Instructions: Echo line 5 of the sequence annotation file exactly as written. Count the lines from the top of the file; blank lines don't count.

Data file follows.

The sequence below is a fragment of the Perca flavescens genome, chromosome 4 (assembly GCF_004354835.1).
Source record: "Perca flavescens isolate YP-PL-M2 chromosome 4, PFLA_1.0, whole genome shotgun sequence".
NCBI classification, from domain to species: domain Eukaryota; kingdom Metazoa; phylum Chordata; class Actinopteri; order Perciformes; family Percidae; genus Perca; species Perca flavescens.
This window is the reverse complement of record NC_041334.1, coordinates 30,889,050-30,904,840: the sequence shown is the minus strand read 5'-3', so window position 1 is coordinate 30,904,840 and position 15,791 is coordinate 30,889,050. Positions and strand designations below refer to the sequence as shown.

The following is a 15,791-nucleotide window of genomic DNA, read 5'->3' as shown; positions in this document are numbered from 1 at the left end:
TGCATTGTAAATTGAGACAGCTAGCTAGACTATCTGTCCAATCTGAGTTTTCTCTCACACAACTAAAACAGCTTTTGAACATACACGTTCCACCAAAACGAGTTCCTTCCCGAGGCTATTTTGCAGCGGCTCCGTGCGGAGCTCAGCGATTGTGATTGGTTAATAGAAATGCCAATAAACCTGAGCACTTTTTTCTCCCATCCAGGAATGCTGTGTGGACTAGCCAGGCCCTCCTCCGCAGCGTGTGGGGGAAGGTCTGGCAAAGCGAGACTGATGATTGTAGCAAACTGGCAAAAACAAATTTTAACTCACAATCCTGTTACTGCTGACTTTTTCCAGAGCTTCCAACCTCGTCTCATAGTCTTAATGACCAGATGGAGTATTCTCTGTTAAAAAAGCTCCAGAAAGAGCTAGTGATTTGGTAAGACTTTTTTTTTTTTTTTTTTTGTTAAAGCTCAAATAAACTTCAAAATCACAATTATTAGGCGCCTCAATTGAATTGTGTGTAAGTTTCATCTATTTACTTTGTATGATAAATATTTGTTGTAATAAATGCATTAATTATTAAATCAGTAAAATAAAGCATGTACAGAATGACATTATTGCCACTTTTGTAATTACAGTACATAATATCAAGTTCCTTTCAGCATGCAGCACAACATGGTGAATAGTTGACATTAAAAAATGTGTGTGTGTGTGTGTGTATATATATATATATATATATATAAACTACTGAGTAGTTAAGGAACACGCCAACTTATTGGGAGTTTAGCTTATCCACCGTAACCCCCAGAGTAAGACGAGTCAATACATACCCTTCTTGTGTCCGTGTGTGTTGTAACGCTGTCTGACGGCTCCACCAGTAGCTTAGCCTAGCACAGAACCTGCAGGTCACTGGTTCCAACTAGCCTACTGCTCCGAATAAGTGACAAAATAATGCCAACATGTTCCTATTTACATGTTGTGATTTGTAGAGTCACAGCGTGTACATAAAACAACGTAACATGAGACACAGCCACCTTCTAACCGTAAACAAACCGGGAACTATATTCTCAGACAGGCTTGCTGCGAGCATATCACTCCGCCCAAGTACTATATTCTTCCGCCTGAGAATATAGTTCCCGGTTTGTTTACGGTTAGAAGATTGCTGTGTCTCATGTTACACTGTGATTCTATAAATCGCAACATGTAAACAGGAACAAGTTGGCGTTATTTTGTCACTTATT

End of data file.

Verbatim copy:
The following is a 15,791-nucleotide window of genomic DNA, read 5'->3' as shown; positions in this document are numbered from 1 at the left end: